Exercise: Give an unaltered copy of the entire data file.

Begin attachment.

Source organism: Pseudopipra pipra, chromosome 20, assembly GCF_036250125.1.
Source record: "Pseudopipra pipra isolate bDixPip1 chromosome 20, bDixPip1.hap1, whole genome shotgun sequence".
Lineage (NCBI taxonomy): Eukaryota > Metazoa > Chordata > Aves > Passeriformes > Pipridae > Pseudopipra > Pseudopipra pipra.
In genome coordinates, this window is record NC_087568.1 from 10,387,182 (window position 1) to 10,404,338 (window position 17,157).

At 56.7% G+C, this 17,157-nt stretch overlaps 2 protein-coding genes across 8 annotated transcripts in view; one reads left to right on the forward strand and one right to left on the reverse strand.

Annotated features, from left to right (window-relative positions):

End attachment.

Source organism: Pseudopipra pipra, chromosome 20, assembly GCF_036250125.1.
Source record: "Pseudopipra pipra isolate bDixPip1 chromosome 20, bDixPip1.hap1, whole genome shotgun sequence".
Lineage (NCBI taxonomy): Eukaryota > Metazoa > Chordata > Aves > Passeriformes > Pipridae > Pseudopipra > Pseudopipra pipra.
In genome coordinates, this window is record NC_087568.1 from 10,387,182 (window position 1) to 10,404,338 (window position 17,157).

At 56.7% G+C, this 17,157-nt stretch overlaps 2 protein-coding genes across 8 annotated transcripts in view; one reads left to right on the forward strand and one right to left on the reverse strand.

Annotated features, from left to right (window-relative positions):